As an Orthodox Jew, I am often questioned by friends and peers about the future of Judaism: can it survive under the pressure and harsh reality of anti-Semitism and terrorism? Is there really a future for Jewish growth? Isn’t time we give up and assimilate?
Though the answers have always been clear to me — YES, we can and WILL survive in the face of anti-Semitism, YES, there really IS a future for the Jewish nation, and NO, we will never give up or give in to assimilation and world pressure — the lines have become blurry in the past year. With terrorist making waves through the world and with the uncomfortably large presence of anti-Semitism sweeping through the United States, especially on college campuses, I’ve often found myself asking if it’s possible for us to continue living this way. Are we thriving or are we merely surviving?
Every time these questions pop into my mind, I find myself thinking of the teen participants that makeup CTeen. For the last three years, I have had the honor and privilege to work as a writer and editor for CTeen, the Chabad Teen Network.
This weekend, I had the incredible honor of taking part in the annual International Shabbaton, a weekend that brought together 2,000 teens from around the world for an unbelievable four days of inspiration, fun, and learning.
When these questions arise, I think of the writing staff of CTeen Connection, the blog and magazine of which I am editor-in-chief, and I am overcome with relief and joy.
When the fear bubbles to the surface of my consciousness, I remind myself of the thousands of young men and women who have taken on mitzvah pledges year after the year with excitement and fervor.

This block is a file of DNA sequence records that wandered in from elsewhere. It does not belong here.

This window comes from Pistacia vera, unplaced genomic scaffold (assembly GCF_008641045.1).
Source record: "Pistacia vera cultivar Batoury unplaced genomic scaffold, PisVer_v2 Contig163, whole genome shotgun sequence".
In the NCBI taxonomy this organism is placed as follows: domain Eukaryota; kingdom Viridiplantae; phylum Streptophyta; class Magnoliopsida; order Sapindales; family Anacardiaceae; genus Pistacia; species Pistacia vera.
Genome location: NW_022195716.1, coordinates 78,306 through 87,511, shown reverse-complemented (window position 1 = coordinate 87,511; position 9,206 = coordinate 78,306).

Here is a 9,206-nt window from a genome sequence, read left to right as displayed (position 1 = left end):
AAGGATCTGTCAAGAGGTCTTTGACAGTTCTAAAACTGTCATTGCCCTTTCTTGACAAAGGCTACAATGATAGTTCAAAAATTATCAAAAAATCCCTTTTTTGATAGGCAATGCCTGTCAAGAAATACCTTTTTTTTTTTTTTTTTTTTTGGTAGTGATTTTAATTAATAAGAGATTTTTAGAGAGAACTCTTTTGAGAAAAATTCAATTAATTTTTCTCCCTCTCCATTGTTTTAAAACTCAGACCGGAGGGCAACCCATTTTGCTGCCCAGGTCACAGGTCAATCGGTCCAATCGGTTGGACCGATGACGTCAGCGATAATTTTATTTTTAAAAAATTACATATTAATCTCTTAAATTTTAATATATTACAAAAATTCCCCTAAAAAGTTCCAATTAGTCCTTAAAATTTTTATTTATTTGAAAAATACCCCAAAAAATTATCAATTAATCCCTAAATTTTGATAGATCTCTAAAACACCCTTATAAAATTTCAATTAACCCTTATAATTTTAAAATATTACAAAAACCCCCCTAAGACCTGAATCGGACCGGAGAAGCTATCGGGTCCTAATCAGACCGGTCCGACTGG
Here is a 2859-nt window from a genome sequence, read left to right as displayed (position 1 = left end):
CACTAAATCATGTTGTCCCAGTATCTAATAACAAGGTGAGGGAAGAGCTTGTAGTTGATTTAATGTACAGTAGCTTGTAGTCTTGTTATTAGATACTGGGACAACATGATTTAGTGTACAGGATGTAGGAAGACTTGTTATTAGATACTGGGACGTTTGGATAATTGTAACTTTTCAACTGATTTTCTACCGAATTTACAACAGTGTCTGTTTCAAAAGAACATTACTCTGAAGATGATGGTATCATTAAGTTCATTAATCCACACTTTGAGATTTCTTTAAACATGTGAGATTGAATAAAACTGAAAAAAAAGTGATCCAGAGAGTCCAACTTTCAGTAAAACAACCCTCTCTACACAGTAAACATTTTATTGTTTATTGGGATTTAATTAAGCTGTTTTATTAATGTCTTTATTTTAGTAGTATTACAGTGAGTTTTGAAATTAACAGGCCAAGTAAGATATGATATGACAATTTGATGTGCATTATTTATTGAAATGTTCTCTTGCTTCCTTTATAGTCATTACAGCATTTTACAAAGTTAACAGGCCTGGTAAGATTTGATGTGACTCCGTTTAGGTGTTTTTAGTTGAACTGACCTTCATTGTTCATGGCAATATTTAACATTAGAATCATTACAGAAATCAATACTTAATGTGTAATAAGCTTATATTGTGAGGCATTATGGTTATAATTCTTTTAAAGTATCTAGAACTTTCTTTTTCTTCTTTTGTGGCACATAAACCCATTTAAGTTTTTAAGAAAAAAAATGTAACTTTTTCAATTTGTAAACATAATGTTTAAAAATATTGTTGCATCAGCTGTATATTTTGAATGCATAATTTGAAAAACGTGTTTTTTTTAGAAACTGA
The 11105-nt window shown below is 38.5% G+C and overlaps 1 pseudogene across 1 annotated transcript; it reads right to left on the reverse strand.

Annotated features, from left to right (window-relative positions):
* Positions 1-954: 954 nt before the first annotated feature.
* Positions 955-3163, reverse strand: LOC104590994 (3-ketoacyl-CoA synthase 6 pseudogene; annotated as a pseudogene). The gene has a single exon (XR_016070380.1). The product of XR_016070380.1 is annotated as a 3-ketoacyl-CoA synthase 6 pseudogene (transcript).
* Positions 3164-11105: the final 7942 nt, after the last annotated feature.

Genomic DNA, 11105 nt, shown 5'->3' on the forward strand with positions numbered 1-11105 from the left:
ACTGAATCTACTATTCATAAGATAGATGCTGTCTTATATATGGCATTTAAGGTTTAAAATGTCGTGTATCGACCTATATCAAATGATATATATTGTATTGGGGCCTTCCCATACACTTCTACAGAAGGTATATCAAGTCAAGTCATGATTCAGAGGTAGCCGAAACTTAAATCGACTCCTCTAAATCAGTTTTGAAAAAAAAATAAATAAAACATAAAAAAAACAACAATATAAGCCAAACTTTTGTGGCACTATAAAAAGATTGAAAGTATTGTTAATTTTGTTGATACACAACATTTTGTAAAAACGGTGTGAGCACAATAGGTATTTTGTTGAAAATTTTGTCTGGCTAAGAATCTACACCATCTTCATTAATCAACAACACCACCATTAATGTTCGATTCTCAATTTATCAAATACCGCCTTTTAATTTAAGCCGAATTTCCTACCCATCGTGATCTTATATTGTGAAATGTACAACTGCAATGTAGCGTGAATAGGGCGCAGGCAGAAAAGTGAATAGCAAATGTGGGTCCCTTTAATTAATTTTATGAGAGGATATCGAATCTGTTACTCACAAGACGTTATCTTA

When everything seems hopeless, I close my eyes and think of the teens who have made it their mission to fight the darkness of the world with light. With these teens at the helm of the next generation, my fears subside and are put to rest.
I have the utmost confidence that these teens will continue to be a light unto the nations; lamplighters and illuminators in a world that often feels so dark and heavy.
The CTeen Shabbaton is famous in many ways for it’s Motzie Shabbat Times Square Havdalah ceremony. Yes, we really do take over Times Square. Though I’ve worked for CTeen for three years, this year was the first time that I had the honor of attending the Shabbaton and experiencing these momentous occasions for myself. Thinking about those moments, under the bright lights Times Square, seeing the Lubavitcher Rebbe’s picture appear in the center of the jumbo screens for all the world to see…how could anyone witness these moments and not cry from joy?
People ask me if I think that Judaism is a thing of the past.
People ask me if the Lubavitcher Rebbe’s message is lost on this generation.
To them I say: Look at these teens. Look at these illuminaries. Look at how they stood in Times Square on Motzei Shabbat, in the face of a world that is so dark, screaming at the top of their lungs: “I’m a Jew and I’m proud and I’ll sing it aloud because forever that’s what I’ll be.”
Judaism is here to stay.
On Sunday during the grand banquet, I took part in the opening ceremony, which featured seven other members of CTeen — parents, teens, Rabbis, people who have made this program the success that it is and continues to be.
There are many moments that stand out in my mind from the banquet, but none more than the moment the room became silent as the video screens around the room flickered on; on them, a picture of Ezra Schwartz. As soon as his smiling, shining face appeared on the screen, I burst into tears. Here was a boy who dedicated his life to making the world a better place. In a room surrounded by teens just like Ezra, I couldn’t help but smile through the tears. His life mission has become their life mission.
I look at the thousands of teens who took on new mitzvot this weekend. Their light and their devotion are a testament to our ever growing nation and its strengths.
I left New York this morning in awe and incredibly inspired by my teammates, co-workers, and most of all the teens who make up this organization. I feel so lucky to call myself a member of this group. There is now more than ever no doubt in my mind that our future as Jews is a bright and positive one. With our world in the hands of these teens, we will not only survive; we will thrive.